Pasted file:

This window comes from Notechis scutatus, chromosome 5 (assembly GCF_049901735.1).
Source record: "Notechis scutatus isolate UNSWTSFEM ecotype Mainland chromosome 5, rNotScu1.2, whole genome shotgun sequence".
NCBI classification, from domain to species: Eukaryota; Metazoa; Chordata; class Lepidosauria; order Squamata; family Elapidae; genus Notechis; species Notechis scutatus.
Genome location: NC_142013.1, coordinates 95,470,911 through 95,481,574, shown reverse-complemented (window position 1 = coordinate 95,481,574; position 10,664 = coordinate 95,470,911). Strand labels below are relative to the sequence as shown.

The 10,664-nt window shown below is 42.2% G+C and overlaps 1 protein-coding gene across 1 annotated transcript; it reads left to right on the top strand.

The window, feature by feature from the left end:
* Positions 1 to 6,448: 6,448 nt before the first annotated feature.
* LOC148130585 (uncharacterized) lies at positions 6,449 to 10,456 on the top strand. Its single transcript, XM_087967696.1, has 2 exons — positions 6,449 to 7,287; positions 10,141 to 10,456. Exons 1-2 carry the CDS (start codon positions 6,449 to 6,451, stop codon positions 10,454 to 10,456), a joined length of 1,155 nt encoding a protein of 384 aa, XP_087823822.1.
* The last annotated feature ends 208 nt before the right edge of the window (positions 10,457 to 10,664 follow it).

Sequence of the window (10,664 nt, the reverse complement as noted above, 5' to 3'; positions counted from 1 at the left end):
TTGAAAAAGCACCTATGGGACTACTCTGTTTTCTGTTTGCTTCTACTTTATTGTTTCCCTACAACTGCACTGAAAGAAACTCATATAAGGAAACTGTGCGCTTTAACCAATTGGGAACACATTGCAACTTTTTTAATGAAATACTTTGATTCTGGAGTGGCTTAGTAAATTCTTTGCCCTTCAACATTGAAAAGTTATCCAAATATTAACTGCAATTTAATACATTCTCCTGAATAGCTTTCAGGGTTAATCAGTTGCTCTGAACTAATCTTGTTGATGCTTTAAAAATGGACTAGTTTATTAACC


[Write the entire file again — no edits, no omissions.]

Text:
This window comes from Notechis scutatus, chromosome 5 (assembly GCF_049901735.1).
Source record: "Notechis scutatus isolate UNSWTSFEM ecotype Mainland chromosome 5, rNotScu1.2, whole genome shotgun sequence".
NCBI classification, from domain to species: Eukaryota; Metazoa; Chordata; class Lepidosauria; order Squamata; family Elapidae; genus Notechis; species Notechis scutatus.
Genome location: NC_142013.1, coordinates 95,470,911 through 95,481,574, shown reverse-complemented (window position 1 = coordinate 95,481,574; position 10,664 = coordinate 95,470,911). Strand labels below are relative to the sequence as shown.

The 10,664-nt window shown below is 42.2% G+C and overlaps 1 protein-coding gene across 1 annotated transcript; it reads left to right on the top strand.

The window, feature by feature from the left end:
* Positions 1 to 6,448: 6,448 nt before the first annotated feature.
* LOC148130585 (uncharacterized) lies at positions 6,449 to 10,456 on the top strand. Its single transcript, XM_087967696.1, has 2 exons — positions 6,449 to 7,287; positions 10,141 to 10,456. Exons 1-2 carry the CDS (start codon positions 6,449 to 6,451, stop codon positions 10,454 to 10,456), a joined length of 1,155 nt encoding a protein of 384 aa, XP_087823822.1.
* The last annotated feature ends 208 nt before the right edge of the window (positions 10,457 to 10,664 follow it).

Sequence of the window (10,664 nt, the reverse complement as noted above, 5' to 3'; positions counted from 1 at the left end):
TTGAAAAAGCACCTATGGGACTACTCTGTTTTCTGTTTGCTTCTACTTTATTGTTTCCCTACAACTGCACTGAAAGAAACTCATATAAGGAAACTGTGCGCTTTAACCAATTGGGAACACATTGCAACTTTTTTAATGAAATACTTTGATTCTGGAGTGGCTTAGTAAATTCTTTGCCCTTCAACATTGAAAAGTTATCCAAATATTAACTGCAATTTAATACATTCTCCTGAATAGCTTTCAGGGTTAATCAGTTGCTCTGAACTAATCTTGTTGATGCTTTAAAAATGGACTAGTTTATTAACC